At a time when the gulf between Orthodox and non-Orthodox Jews seems wider than ever, Chassidic Rebbe Hershel Yolles wants only to spread a message of unity and love.
"We are Jews. These three words are the secret and the core of the matter and the heart of the matter," said Yolles, the head of the Samborer Chassidim and a descendant of the Ba'al Shem Tov, who founded Chassidism in the 1700s.
The Brooklyn-based rabbi will return to the Bay Area this month for the ninth or 10th time — he's lost count — since he first began to visit in 1989.
He acknowledges that Chassidic leaders do not often visit the Bay Area, as it is hardly a bastion of traditional Judaism. But Yolles said he always has found "open hearts" here.
"I was searching for people who are not the kind I find in my own backyard," the 64-year-old native of Romania said in his slow, calm, accented voice.
"Simply that they aren't in my own backyard doesn't disqualify them from being my brothers. I have a closeness with them as I have with every other Yid, every other Jew."
Though he has always felt this way, Yolles considers this welcoming attitude especially important now because he believes that the "era of redemption" is approaching.
Yolles will be the guest speaker after a Shabbat lunch on Aug. 23 at Berkeley's Congregation Beth Israel.
His appearance is part of the modern Orthodox shul's fifth annual Beit Midrash, a seven-day Torah study program for adults. This year's Beit Midrash theme, "One Torah: The Depth, Breadth and Beauty of Our Tradition," fits Yolles' philosophy of Jewish unity to a T.
During his two to three weeks in the Bay Area, Yolles will speak to other groups and offer private consultations.
The Samborer dynasty stretches back to the mid-1800s, when Yolles' ancestor became the first rebbe of the small town of Sambor, near Lvov in what is today the Ukraine.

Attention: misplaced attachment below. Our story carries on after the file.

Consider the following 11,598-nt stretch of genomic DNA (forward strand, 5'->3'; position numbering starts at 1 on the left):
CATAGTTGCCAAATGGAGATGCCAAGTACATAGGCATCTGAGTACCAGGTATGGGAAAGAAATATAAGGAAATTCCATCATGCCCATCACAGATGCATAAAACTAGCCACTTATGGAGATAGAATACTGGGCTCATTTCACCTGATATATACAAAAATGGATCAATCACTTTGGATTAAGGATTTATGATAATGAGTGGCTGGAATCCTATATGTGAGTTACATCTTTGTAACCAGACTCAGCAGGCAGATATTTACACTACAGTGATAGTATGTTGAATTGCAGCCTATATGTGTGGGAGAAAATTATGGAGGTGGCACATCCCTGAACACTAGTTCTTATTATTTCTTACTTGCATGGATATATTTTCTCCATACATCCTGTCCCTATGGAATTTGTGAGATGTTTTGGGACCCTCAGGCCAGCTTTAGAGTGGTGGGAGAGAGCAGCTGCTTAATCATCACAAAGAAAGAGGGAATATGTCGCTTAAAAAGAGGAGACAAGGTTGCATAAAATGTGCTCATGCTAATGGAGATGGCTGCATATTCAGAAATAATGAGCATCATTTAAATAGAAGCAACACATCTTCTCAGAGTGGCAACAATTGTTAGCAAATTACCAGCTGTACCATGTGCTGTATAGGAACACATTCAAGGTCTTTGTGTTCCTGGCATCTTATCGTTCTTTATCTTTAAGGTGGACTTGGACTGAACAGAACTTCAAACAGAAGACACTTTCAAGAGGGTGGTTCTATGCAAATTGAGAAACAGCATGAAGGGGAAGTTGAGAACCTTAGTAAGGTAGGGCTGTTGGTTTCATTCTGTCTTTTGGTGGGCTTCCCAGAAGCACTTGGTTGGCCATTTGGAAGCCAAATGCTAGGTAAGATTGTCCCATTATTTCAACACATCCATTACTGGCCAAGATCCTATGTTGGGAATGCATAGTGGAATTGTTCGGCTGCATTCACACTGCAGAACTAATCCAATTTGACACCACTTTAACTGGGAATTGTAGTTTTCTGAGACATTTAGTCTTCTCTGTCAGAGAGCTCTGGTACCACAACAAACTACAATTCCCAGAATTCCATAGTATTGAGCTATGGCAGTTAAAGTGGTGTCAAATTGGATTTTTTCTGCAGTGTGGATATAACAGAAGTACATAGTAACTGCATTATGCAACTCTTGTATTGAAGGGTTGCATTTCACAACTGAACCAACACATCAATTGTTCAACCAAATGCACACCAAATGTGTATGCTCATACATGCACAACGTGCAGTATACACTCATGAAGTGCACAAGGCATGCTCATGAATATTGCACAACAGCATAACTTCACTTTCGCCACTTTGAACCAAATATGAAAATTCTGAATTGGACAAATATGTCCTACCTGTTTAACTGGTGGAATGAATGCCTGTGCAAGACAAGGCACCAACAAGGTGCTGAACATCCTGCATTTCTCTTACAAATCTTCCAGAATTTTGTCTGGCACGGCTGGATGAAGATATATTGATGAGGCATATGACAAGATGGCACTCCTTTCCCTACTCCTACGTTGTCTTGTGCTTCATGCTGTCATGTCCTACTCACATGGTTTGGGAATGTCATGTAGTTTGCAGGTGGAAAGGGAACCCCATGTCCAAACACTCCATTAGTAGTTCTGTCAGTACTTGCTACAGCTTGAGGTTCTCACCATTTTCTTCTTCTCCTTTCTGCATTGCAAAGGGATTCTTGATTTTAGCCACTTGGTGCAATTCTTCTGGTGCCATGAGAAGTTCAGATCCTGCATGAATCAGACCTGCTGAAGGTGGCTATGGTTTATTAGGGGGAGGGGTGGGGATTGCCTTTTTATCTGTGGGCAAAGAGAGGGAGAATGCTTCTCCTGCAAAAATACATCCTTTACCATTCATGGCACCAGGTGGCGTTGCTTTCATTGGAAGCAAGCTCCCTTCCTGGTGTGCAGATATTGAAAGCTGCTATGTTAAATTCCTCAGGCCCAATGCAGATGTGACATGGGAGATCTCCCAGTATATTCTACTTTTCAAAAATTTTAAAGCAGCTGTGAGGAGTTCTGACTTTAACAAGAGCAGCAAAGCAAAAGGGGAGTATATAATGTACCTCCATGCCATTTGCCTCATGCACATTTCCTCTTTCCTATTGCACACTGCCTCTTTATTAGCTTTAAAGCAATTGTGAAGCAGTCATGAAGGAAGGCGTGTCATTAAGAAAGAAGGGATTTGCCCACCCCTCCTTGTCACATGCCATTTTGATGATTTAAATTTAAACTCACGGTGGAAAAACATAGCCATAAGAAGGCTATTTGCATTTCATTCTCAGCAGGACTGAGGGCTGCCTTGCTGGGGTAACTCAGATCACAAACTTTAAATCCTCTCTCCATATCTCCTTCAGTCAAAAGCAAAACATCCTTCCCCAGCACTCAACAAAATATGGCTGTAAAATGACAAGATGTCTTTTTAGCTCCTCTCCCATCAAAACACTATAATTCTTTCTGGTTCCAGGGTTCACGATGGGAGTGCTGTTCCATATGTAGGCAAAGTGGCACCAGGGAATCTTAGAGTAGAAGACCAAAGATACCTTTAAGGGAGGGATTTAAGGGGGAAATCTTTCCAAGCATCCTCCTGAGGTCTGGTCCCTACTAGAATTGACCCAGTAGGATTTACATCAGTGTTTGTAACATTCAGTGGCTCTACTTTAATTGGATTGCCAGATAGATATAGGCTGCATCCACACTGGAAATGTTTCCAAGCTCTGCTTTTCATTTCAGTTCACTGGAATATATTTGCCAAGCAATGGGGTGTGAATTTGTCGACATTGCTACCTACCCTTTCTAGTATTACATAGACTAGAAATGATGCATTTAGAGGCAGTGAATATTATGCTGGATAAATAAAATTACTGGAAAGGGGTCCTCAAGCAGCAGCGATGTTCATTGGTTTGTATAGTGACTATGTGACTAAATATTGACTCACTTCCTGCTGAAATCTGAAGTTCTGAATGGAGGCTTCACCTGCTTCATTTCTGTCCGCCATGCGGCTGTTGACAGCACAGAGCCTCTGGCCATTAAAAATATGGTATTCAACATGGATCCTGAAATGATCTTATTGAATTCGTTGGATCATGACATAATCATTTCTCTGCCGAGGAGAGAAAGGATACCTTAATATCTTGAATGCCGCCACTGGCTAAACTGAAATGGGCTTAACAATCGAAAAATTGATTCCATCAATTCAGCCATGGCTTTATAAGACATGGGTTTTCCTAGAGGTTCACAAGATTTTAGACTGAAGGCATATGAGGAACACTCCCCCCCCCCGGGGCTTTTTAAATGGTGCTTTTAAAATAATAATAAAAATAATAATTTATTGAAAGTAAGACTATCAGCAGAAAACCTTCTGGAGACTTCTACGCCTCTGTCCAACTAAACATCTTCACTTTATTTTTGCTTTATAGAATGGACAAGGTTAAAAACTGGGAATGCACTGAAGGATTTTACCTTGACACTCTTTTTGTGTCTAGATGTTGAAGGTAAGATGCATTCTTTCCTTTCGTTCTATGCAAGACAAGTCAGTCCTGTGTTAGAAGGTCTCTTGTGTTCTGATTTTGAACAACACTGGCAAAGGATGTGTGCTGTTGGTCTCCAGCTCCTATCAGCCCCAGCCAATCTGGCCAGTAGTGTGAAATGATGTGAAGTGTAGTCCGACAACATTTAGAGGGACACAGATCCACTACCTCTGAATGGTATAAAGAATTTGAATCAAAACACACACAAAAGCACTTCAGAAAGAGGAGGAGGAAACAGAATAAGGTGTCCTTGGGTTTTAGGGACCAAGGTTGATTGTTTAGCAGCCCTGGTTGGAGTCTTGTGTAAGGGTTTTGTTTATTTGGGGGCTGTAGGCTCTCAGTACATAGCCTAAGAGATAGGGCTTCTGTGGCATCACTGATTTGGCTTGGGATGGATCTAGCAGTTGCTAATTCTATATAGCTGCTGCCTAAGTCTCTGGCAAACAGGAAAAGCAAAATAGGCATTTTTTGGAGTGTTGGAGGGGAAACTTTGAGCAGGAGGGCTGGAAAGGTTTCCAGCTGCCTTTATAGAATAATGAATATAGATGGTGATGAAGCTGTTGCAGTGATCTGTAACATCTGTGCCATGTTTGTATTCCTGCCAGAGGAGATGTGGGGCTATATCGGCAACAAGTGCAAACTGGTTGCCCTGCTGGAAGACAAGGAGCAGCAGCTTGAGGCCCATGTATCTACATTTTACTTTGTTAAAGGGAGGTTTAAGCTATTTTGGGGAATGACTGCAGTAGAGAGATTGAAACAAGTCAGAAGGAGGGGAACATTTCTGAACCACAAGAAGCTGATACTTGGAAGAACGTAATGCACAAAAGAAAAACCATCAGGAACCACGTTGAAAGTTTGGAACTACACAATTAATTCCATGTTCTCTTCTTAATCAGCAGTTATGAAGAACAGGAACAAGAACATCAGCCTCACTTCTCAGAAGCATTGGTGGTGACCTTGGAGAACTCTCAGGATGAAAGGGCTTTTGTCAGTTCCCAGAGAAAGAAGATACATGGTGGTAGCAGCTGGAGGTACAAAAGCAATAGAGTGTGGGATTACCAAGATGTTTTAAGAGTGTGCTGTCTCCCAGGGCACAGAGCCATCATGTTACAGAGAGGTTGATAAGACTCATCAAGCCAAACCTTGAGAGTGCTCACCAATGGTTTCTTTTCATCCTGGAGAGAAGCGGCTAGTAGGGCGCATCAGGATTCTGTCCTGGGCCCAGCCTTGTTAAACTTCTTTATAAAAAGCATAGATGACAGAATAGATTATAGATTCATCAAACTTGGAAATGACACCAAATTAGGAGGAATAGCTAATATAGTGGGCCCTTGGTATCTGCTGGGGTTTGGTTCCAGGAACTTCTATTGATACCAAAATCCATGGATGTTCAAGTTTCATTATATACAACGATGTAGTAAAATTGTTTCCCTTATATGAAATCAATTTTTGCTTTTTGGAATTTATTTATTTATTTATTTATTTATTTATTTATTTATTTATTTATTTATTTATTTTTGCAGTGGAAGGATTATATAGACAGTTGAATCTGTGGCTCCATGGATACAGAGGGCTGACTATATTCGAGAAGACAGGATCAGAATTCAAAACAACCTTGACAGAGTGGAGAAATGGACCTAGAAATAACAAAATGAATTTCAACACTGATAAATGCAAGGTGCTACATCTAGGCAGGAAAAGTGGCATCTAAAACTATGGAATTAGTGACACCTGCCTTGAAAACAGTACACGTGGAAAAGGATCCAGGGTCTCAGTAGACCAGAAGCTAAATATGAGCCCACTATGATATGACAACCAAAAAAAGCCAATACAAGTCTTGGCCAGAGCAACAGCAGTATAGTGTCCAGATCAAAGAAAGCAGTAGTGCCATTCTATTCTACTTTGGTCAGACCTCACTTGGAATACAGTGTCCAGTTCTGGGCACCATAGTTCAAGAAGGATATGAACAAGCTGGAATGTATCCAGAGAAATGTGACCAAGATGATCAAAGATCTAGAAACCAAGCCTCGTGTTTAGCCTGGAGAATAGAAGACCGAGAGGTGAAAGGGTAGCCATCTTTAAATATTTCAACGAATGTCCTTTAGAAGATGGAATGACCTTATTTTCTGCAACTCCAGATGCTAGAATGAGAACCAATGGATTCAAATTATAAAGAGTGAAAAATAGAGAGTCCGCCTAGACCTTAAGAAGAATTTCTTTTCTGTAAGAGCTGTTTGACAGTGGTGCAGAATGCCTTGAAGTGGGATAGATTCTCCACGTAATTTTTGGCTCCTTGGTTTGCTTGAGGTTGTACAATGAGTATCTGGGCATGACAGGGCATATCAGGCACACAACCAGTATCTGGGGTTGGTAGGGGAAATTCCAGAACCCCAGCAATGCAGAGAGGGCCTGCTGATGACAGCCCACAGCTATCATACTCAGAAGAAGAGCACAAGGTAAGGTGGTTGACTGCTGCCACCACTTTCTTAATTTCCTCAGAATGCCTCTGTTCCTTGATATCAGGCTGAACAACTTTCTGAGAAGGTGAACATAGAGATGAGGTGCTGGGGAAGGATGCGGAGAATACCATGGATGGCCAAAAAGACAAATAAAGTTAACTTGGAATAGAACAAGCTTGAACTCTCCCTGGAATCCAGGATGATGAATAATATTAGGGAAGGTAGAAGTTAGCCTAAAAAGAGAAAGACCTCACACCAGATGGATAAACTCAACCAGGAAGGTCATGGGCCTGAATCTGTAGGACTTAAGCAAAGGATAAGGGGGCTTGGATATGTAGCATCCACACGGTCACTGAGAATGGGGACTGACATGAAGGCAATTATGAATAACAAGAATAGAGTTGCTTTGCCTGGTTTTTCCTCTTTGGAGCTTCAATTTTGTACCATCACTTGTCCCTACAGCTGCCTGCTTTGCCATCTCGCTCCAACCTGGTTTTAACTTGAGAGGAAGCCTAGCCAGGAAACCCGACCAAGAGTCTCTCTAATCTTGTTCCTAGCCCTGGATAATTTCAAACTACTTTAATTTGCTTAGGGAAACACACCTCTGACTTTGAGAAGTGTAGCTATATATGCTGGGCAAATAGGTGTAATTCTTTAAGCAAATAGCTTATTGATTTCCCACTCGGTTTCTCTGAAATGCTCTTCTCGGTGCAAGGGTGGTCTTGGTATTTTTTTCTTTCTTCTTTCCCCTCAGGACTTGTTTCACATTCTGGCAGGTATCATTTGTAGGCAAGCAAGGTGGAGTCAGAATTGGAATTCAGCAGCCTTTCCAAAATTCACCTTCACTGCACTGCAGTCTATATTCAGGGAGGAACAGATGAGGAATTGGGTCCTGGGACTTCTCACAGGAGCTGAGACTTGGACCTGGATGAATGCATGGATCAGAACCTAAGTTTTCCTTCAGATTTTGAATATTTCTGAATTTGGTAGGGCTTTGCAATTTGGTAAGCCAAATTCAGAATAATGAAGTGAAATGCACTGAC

His immediate family immigrated to Montreal in 1948 after surviving World War II in Bucharest. Most of his relatives died in the Holocaust.
Yolles, who moved to Brooklyn's Boro Park three decades ago, became the fifth Samborer rebbe in 1976 when he replaced his father. Chassidic Jews prefer to address their leaders as rebbe, which is Yiddish for "rabbi."
Unlike the Satmar or Bobov Chassidim with their tens of thousands of followers, the Samborer dynasty is small today. Most of the Samborer Chassidim perished in the Holocaust, Yolles said. The Samborer shul in Montreal is now used by another group, and Yolles isn't sure how many Samborer Chassidim are left.
At the same time, Yolles has tried to spend much of his time reaching beyond the Chassidic community. In fact, the hallmark of Yolles' family has been outreach to nonobservant Jews since around World War I — "before it was popular," he noted.
For example, the Samborer rebbe at that time offered part of the dynasty's estate to a group of nonobservant, leftist Zionists so they could learn to work the land. The group later immigrated to Israel and founded Kibbutz Ramat Yochanan in northern Israel.
Yolles has visited the kibbutz and learned what outreach can lead to. "By not being rejected, these people have maintained a very warm spot for their tradition," he said.
All of this love doesn't mean that Yolles will set aside halachah, Jewish law. He rejects non-Orthodox conversions and the Reform movement's use of patrilineal descent, for example. He will speak in non-Orthodox synagogues, but avoids speaking in their sanctuaries.
His outreach, not surprisingly, focuses on trying to convince Jews that they want to follow tradition.
"I believe that Jews of all affiliations harbor in their hearts their connection to Torah and halachah," he said. "You want to have halachah in full, but you are confused about it."
Yolles draws a distinction between forcing beliefs on others and simply sharing beliefs with others. He said his message comes without a "holier-than-thou" attitude.
"I consider myself a zealot. Not a zealot to break the spirit of others, but a zealot who feels the pain that other Jewish men or women, by no fault of their own, do not appreciate their rightful heritage."
Yolles believes the need for Jewish unity is urgent because the world is moving from the era of the Holocaust toward an era of redemption — and the coming of the Moshiach, or Messiah.
He refers repeatedly to the anticipated arrival of the Moshiach and to the legacy of the late Lubavitcher Rebbe Menachem Mendel Schneerson, "who has awakened the consciousness to the anticipation of Moshiach and also to the good within each of us."
Yolles, however, wouldn't say whether he shares the view of many Lubavitcher Chassidim that Schneerson is the Messiah.
"Since this is a matter of personal belief to many Jews, I don't think anything that would emphasize the differences between Jews should be focused upon," he said.
"I would rather focus on the things that unify Jews."